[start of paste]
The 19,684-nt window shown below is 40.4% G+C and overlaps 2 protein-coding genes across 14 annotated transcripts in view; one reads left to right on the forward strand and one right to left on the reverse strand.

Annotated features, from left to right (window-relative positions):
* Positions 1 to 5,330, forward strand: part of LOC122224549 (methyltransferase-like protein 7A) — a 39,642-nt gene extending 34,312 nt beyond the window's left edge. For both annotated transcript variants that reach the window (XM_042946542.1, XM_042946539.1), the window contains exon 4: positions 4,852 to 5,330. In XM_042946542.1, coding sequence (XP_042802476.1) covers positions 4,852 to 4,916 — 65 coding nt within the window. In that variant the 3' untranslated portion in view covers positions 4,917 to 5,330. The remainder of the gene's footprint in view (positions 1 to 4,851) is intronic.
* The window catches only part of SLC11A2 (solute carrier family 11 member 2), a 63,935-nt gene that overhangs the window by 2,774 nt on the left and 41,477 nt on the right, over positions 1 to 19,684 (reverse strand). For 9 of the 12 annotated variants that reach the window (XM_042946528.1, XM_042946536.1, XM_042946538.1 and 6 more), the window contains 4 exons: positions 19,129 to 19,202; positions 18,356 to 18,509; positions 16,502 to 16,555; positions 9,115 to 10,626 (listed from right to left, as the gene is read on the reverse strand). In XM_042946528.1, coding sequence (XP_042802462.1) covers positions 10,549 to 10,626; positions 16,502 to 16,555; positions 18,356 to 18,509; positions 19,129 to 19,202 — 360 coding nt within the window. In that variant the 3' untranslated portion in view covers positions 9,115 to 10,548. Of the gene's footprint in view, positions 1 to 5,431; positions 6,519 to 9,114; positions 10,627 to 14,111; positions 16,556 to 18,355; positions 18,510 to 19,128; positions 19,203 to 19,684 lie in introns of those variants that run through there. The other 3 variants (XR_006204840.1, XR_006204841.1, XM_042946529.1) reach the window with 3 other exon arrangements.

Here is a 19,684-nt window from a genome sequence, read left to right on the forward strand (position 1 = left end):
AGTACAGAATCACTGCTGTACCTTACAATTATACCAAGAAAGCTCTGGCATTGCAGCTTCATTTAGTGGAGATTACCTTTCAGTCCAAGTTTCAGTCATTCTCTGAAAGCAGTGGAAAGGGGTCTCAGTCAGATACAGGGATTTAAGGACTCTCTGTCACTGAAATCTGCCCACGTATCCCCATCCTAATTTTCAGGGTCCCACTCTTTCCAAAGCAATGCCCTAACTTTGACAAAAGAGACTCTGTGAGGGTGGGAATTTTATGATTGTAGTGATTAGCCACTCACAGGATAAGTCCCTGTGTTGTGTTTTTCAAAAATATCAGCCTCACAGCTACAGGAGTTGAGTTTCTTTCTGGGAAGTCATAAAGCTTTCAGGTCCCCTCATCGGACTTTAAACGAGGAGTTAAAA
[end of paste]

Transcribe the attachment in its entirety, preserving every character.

The 19,684-nt window shown below is 40.4% G+C and overlaps 2 protein-coding genes across 14 annotated transcripts in view; one reads left to right on the forward strand and one right to left on the reverse strand.

Annotated features, from left to right (window-relative positions):
* Positions 1 to 5,330, forward strand: part of LOC122224549 (methyltransferase-like protein 7A) — a 39,642-nt gene extending 34,312 nt beyond the window's left edge. For both annotated transcript variants that reach the window (XM_042946542.1, XM_042946539.1), the window contains exon 4: positions 4,852 to 5,330. In XM_042946542.1, coding sequence (XP_042802476.1) covers positions 4,852 to 4,916 — 65 coding nt within the window. In that variant the 3' untranslated portion in view covers positions 4,917 to 5,330. The remainder of the gene's footprint in view (positions 1 to 4,851) is intronic.
* The window catches only part of SLC11A2 (solute carrier family 11 member 2), a 63,935-nt gene that overhangs the window by 2,774 nt on the left and 41,477 nt on the right, over positions 1 to 19,684 (reverse strand). For 9 of the 12 annotated variants that reach the window (XM_042946528.1, XM_042946536.1, XM_042946538.1 and 6 more), the window contains 4 exons: positions 19,129 to 19,202; positions 18,356 to 18,509; positions 16,502 to 16,555; positions 9,115 to 10,626 (listed from right to left, as the gene is read on the reverse strand). In XM_042946528.1, coding sequence (XP_042802462.1) covers positions 10,549 to 10,626; positions 16,502 to 16,555; positions 18,356 to 18,509; positions 19,129 to 19,202 — 360 coding nt within the window. In that variant the 3' untranslated portion in view covers positions 9,115 to 10,548. Of the gene's footprint in view, positions 1 to 5,431; positions 6,519 to 9,114; positions 10,627 to 14,111; positions 16,556 to 18,355; positions 18,510 to 19,128; positions 19,203 to 19,684 lie in introns of those variants that run through there. The other 3 variants (XR_006204840.1, XR_006204841.1, XM_042946529.1) reach the window with 3 other exon arrangements.

Here is a 19,684-nt window from a genome sequence, read left to right on the forward strand (position 1 = left end):
AGTACAGAATCACTGCTGTACCTTACAATTATACCAAGAAAGCTCTGGCATTGCAGCTTCATTTAGTGGAGATTACCTTTCAGTCCAAGTTTCAGTCATTCTCTGAAAGCAGTGGAAAGGGGTCTCAGTCAGATACAGGGATTTAAGGACTCTCTGTCACTGAAATCTGCCCACGTATCCCCATCCTAATTTTCAGGGTCCCACTCTTTCCAAAGCAATGCCCTAACTTTGACAAAAGAGACTCTGTGAGGGTGGGAATTTTATGATTGTAGTGATTAGCCACTCACAGGATAAGTCCCTGTGTTGTGTTTTTCAAAAATATCAGCCTCACAGCTACAGGAGTTGAGTTTCTTTCTGGGAAGTCATAAAGCTTTCAGGTCCCCTCATCGGACTTTAAACGAGGAGTTAAAA